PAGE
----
From all the entries, an FLP committee will choose a maximum of 20 entries, each of which will receive P20,000. A panel of judges shall thereafter prune the list to 10. The 10 shortlisted authors shall then submit new entries from which five winners will be chosen by the judges: The first place will receive P300,000; the second place, P200,000; and three honorable mentions, P100,000 each.

Professorial chairs. FLP was founded in 2011 to promote the legal philosophy of “liberty and prosperity under the rule of law.” Its ongoing flagship program, the Chief Justice Panganiban Professorial Chairs on Liberty and Prosperity, is cosponsored by the Metrobank Foundation.

Through this program, FLP encourages educational institutions and law schools to undertake research on and to propagate its philosophy at the academic level.

The holders of these professorial chairs are Chancellor Adolfo S. Azcuna of the Philippine Judicial Academy, Dean Sedfrey M. Candelaria (Ateneo de Manila), Dean Danilo L. Concepcion (University of the Philippines), Dean Jose Manuel I. Diokno (De La Salle University), Dean Andres D. Bautista (Far Eastern University, now chair of the Commission on Elections), Dean Mikhail Lee L. Maxino (Silliman University), Dean Joan Sarausos-Largo (University of San Carlos), Dean Nilo T. Divina (University of Santo Tomas), Dean Reynaldo U. Agranzamendez (University of the Cordilleras) and new Dean Melencio S. Sta. Maria (FEU).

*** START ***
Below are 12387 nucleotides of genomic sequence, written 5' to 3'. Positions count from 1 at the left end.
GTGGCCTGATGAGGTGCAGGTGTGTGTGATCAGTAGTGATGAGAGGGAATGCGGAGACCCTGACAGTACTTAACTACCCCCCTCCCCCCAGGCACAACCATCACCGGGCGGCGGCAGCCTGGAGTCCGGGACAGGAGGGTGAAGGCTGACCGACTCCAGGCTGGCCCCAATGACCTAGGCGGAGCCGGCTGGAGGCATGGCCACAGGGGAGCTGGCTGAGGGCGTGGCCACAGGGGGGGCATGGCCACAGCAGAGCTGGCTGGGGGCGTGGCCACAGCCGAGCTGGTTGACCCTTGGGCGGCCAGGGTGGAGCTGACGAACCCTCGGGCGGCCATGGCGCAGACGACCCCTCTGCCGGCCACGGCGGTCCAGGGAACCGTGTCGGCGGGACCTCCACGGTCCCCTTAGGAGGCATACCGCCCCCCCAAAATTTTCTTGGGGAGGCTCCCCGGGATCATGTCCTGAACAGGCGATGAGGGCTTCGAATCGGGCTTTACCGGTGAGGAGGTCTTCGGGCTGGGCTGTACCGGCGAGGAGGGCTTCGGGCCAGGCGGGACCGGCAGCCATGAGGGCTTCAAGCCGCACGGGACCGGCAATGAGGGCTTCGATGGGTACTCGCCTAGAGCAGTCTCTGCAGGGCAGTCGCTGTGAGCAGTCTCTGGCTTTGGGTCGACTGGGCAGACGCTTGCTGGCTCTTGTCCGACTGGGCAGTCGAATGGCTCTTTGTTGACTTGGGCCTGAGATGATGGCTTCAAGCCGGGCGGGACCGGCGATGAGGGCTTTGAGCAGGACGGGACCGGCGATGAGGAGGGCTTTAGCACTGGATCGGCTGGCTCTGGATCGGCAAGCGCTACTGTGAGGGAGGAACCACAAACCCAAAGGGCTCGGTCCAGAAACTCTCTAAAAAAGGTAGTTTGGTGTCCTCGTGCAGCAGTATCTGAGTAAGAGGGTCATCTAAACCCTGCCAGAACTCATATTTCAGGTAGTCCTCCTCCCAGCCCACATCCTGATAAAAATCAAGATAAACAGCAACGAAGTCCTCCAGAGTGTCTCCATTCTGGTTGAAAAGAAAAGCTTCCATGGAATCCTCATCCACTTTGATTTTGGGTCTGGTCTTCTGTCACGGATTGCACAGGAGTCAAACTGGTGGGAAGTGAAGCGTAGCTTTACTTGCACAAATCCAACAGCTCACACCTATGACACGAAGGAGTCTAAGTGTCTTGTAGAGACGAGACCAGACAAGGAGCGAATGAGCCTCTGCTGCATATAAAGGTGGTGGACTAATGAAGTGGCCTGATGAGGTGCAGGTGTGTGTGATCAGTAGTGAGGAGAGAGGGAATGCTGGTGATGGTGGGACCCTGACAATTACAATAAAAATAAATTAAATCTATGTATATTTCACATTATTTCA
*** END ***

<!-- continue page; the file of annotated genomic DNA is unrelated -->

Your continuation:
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Additionally, FLP is working with PALS to improve the law curriculum and the bar examinations.

Vision, values, philosophy. FLP envisions a society that understands and embraces the basic interdependence and mutual inclusiveness of the twin concepts of liberty and prosperity. It upholds both justice and jobs, freedom and food, ethics and economics, democracy and development, liberty and prosperity. For FLP, these twin beacons always go together; one is useless without the other. Further, it believes that: